Many witnesses initially thought the assailant was simply punching the writer rather than stabbing him, so relentless was the attack.
Rabbi Charles Savenor, who was in the audience to hear Rushdie talk about cities that offer asylum for persecuted writers, said the attack happened ‘in a blink’ as the writer and his host, Henry Reese, sat down.
‘I was sitting around 50ft away so I didn’t see whether he was punching him or if he had a blade, but all I saw was the arm going up and down, up and down,’ he said.
‘People were deeply in shock. Chautauqua Institution is a place where people wrestle with ideas and ideals… Nothing like this has ever happened here before.’
State Trooper James O’Callaghan said that the author remained in surgery for his injuries, and that they were unable to give an update on his condition
A Homeland Security Investigations Police officer enters the building where Salman Rushdie’s alleged attacker Hadi Matar, lives in Fairview, New Jersey
New Jersey Police officers stand guard near the building where alleged attacker Hadi Matar, lives in Fairview, New Jersey
His agent, Andrew Wylie, said that the author was currently in surgery for his injuries
He said the attack lasted about 20 seconds. Mr Reese, who was introducing the author, suffered a minor head injury.
Roger Warner was sitting on the front row with his wife. He said he saw a ‘tall, slender man’ jump on to the stage, adding: ‘He [Rushdie] was covered with blood and there was blood running down on to the floor. I just saw blood all around his eyes and running down his cheek.’
Elisabeth Healey, 75, said the assailant ‘ran with lightning speed’ over to the author, while fellow audience member Kathleen Jones said: ‘We thought perhaps it was part of a stunt to show that there’s still a lot of controversy around this author. But it ‘became evident in a few seconds’ that it wasn’t, she added.
Police remain on the scene outside of the Chautauqua Institution after Rushdie was flown to hospital via air ambulance on Friday afternoon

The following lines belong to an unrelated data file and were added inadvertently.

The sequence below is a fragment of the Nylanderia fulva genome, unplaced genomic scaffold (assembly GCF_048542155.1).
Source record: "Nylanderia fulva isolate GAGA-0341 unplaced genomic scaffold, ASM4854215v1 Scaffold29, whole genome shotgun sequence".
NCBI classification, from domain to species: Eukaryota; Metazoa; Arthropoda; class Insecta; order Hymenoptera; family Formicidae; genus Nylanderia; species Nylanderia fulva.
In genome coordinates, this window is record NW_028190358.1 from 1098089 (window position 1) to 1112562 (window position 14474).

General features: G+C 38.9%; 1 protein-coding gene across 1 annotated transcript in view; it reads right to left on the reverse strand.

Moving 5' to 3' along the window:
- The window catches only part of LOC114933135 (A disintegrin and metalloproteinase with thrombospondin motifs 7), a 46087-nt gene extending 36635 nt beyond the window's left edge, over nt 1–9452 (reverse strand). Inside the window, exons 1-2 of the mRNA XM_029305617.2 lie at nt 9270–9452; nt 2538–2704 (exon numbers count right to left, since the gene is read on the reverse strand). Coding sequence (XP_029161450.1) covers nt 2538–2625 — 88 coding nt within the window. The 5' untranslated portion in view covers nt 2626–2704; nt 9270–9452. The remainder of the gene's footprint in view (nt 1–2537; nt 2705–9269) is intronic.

Dozens of onlookers quickly rushed to the stage to try to apprehend the suspect, and help Rushdie after he was attacked in front of hundreds
Booker Prize winner Salman Rushdie spent years in hiding after being issued ‘spiritual’ death threat by Iran
Sir Salman Rushdie is a Booker Prize-winning author and novelist.
The 75-year-old was born in India, and his writing is often based around the themes of connections and migrations between Western and Eastern civilizations.
He won the Booker Prize in 1981 for his second novel, Midnight’s Children. His writing has spawned 30 book-length studies, and over 700 articles on his writing.
Rushdie’s writings have broadly been acclaimed to the genres of magical realism and historical fiction.
He has been living in the US since 2000, and he was named a Distinguished Writer in Residence at New York University in 2015.
He has been shortlisted for the Booker Prize five times, including for Midnight’s Children, in 1983 for Shame, in 1988 for The Satanic Versus, in 1995 for The Moor’s Last Sign, and in 2019 for Quichotte.
Rushdie, 75, is an Indian-born acclaimed author and novelist
The gated Chautauqua Institution, which is near Lake Erie in the south-western corner of New York state, describes itself as a ‘community of artists, educators, thinkers, faith leaders and friends dedicated to exploring the best in humanity’.
It offers arts and literary events and programmes during the summer, of which Rushdie’s address was a highlight.
Rushdie has lived in New York since 2000 and has US citizenship. Asked last year about the longstanding call for his death, he replied: ‘Oh, I have to live my life.’
Ayad Akhtar, president of PEN America, a free expression campaign group at which Sir Salman used to hold the same post, said he had not seen him accompanied by bodyguards in recent years.
However, some of those at yesterday’s event were angry that security hadn’t been tighter.
‘I went to the talk to find out why people would want to kill someone for their writing,’ said guest Sam Peters. ‘I don’t know why he wasn’t better protected.’
John Bulette, 85, added: ‘There was a huge security lapse. That somebody could get that close without any intervention was frightening.’
Kyle Doershuk, an usher in the ampitheatre, said security at the institution was lax and there did not appear to be any additional measures in place for Rushdie’s visit.
‘It’s very open, it’s very accessible, it’s a very relaxed environment,’ he said. ‘In my opinion something like this was just waiting to happen.’
The attack sent shockwaves through the literary and political worlds. Boris Johnson said he was ‘appalled that Sir Salman Rushdie was stabbed while exercising a right we should never cease to defend’. Home Secretary Priti Patel said she was ‘shocked and appalled to hear of the unprovoked and senseless attack’.
She added: ‘Freedom of expression is a value we hold dear and attempts to undermine it must not be tolerated.’
Culture Secretary Nadine Dorries called the attack ‘horrifying’, adding: ‘An awful attack on a literary giant and one of the great defenders of freedom of expression.’
Author JK Rowling said on Twitter: ‘Horrifying news. Feeling very sick right now. Let him be ok,’ while horror writer Stephen King echoed her concern.